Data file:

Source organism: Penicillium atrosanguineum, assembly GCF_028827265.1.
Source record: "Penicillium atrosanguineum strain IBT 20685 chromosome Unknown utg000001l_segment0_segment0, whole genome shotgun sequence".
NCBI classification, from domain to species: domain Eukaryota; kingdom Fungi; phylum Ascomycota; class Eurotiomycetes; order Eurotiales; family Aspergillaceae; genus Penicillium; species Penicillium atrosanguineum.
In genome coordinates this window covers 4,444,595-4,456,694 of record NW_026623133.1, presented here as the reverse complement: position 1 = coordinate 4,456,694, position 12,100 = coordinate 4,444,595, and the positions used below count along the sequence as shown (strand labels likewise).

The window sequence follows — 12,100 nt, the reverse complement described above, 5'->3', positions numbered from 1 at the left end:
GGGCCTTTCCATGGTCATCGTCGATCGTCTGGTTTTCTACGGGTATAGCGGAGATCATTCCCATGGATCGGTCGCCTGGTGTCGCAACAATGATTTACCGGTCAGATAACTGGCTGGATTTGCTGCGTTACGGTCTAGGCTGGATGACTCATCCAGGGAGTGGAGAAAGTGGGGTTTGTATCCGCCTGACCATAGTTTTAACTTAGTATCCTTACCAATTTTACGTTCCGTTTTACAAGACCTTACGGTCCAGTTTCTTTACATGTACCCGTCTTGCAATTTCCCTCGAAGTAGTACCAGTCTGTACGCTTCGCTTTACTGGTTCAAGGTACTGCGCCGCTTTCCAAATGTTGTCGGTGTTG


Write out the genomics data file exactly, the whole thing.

Source organism: Penicillium atrosanguineum, assembly GCF_028827265.1.
Source record: "Penicillium atrosanguineum strain IBT 20685 chromosome Unknown utg000001l_segment0_segment0, whole genome shotgun sequence".
NCBI classification, from domain to species: domain Eukaryota; kingdom Fungi; phylum Ascomycota; class Eurotiomycetes; order Eurotiales; family Aspergillaceae; genus Penicillium; species Penicillium atrosanguineum.
In genome coordinates this window covers 4,444,595-4,456,694 of record NW_026623133.1, presented here as the reverse complement: position 1 = coordinate 4,456,694, position 12,100 = coordinate 4,444,595, and the positions used below count along the sequence as shown (strand labels likewise).

The window sequence follows — 12,100 nt, the reverse complement described above, 5'->3', positions numbered from 1 at the left end:
GGGCCTTTCCATGGTCATCGTCGATCGTCTGGTTTTCTACGGGTATAGCGGAGATCATTCCCATGGATCGGTCGCCTGGTGTCGCAACAATGATTTACCGGTCAGATAACTGGCTGGATTTGCTGCGTTACGGTCTAGGCTGGATGACTCATCCAGGGAGTGGAGAAAGTGGGGTTTGTATCCGCCTGACCATAGTTTTAACTTAGTATCCTTACCAATTTTACGTTCCGTTTTACAAGACCTTACGGTCCAGTTTCTTTACATGTACCCGTCTTGCAATTTCCCTCGAAGTAGTACCAGTCTGTACGCTTCGCTTTACTGGTTCAAGGTACTGCGCCGCTTTCCAAATGTTGTCGGTGTTG